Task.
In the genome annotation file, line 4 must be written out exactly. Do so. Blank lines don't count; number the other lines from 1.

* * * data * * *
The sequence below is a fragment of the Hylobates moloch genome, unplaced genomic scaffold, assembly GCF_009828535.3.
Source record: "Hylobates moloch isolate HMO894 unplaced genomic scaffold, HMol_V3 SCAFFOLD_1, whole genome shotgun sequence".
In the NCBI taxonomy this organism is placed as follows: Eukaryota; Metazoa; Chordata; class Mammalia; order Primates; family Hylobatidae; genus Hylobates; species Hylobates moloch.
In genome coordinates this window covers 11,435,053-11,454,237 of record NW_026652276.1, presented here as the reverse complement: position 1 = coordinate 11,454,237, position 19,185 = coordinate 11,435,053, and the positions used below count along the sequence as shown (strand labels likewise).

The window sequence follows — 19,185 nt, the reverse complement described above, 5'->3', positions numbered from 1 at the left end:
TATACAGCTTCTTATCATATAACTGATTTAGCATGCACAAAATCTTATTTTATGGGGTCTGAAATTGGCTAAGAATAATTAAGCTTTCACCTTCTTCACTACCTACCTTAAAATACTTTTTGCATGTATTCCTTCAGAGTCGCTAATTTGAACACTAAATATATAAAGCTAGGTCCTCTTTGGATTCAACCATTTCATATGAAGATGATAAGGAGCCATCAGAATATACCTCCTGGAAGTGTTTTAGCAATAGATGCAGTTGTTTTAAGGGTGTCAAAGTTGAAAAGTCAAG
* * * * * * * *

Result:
In genome coordinates this window covers 11,435,053-11,454,237 of record NW_026652276.1, presented here as the reverse complement: position 1 = coordinate 11,454,237, position 19,185 = coordinate 11,435,053, and the positions used below count along the sequence as shown (strand labels likewise).